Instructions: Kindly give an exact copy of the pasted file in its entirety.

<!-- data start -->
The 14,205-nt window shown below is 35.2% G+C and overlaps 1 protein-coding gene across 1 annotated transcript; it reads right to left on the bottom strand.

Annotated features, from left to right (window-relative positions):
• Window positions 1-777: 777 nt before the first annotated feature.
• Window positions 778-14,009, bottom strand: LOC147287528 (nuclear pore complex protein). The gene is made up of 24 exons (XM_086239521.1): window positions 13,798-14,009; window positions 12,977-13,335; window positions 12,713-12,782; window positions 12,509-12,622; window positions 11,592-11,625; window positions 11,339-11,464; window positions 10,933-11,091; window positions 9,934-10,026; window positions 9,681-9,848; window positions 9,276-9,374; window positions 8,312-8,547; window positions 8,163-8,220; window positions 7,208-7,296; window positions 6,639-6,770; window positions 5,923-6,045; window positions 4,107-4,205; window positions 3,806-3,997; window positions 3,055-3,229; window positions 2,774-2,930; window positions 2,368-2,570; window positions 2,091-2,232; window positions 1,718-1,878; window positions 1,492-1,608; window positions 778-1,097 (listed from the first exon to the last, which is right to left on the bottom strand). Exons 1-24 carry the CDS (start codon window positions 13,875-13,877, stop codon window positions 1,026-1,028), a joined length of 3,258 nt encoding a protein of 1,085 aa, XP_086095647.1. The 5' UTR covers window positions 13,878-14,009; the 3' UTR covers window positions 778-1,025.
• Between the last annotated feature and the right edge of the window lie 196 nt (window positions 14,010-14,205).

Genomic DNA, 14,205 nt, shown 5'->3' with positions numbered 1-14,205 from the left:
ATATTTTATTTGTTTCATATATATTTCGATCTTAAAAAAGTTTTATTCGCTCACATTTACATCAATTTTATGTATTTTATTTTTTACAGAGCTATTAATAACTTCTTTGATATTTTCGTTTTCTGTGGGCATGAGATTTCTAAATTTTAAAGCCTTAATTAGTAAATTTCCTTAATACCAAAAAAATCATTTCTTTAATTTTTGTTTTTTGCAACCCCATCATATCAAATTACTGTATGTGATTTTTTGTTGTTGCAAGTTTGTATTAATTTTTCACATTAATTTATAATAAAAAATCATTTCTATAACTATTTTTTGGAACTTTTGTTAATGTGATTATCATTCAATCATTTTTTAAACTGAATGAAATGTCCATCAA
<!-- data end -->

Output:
The 14,205-nt window shown below is 35.2% G+C and overlaps 1 protein-coding gene across 1 annotated transcript; it reads right to left on the bottom strand.

Annotated features, from left to right (window-relative positions):
• Window positions 1-777: 777 nt before the first annotated feature.
• Window positions 778-14,009, bottom strand: LOC147287528 (nuclear pore complex protein). The gene is made up of 24 exons (XM_086239521.1): window positions 13,798-14,009; window positions 12,977-13,335; window positions 12,713-12,782; window positions 12,509-12,622; window positions 11,592-11,625; window positions 11,339-11,464; window positions 10,933-11,091; window positions 9,934-10,026; window positions 9,681-9,848; window positions 9,276-9,374; window positions 8,312-8,547; window positions 8,163-8,220; window positions 7,208-7,296; window positions 6,639-6,770; window positions 5,923-6,045; window positions 4,107-4,205; window positions 3,806-3,997; window positions 3,055-3,229; window positions 2,774-2,930; window positions 2,368-2,570; window positions 2,091-2,232; window positions 1,718-1,878; window positions 1,492-1,608; window positions 778-1,097 (listed from the first exon to the last, which is right to left on the bottom strand). Exons 1-24 carry the CDS (start codon window positions 13,875-13,877, stop codon window positions 1,026-1,028), a joined length of 3,258 nt encoding a protein of 1,085 aa, XP_086095647.1. The 5' UTR covers window positions 13,878-14,009; the 3' UTR covers window positions 778-1,025.
• Between the last annotated feature and the right edge of the window lie 196 nt (window positions 14,010-14,205).

Genomic DNA, 14,205 nt, shown 5'->3' with positions numbered 1-14,205 from the left:
ATATTTTATTTGTTTCATATATATTTCGATCTTAAAAAAGTTTTATTCGCTCACATTTACATCAATTTTATGTATTTTATTTTTTACAGAGCTATTAATAACTTCTTTGATATTTTCGTTTTCTGTGGGCATGAGATTTCTAAATTTTAAAGCCTTAATTAGTAAATTTCCTTAATACCAAAAAAATCATTTCTTTAATTTTTGTTTTTTGCAACCCCATCATATCAAATTACTGTATGTGATTTTTTGTTGTTGCAAGTTTGTATTAATTTTTCACATTAATTTATAATAAAAAATCATTTCTATAACTATTTTTTGGAACTTTTGTTAATGTGATTATCATTCAATCATTTTTTAAACTGAATGAAATGTCCATCAA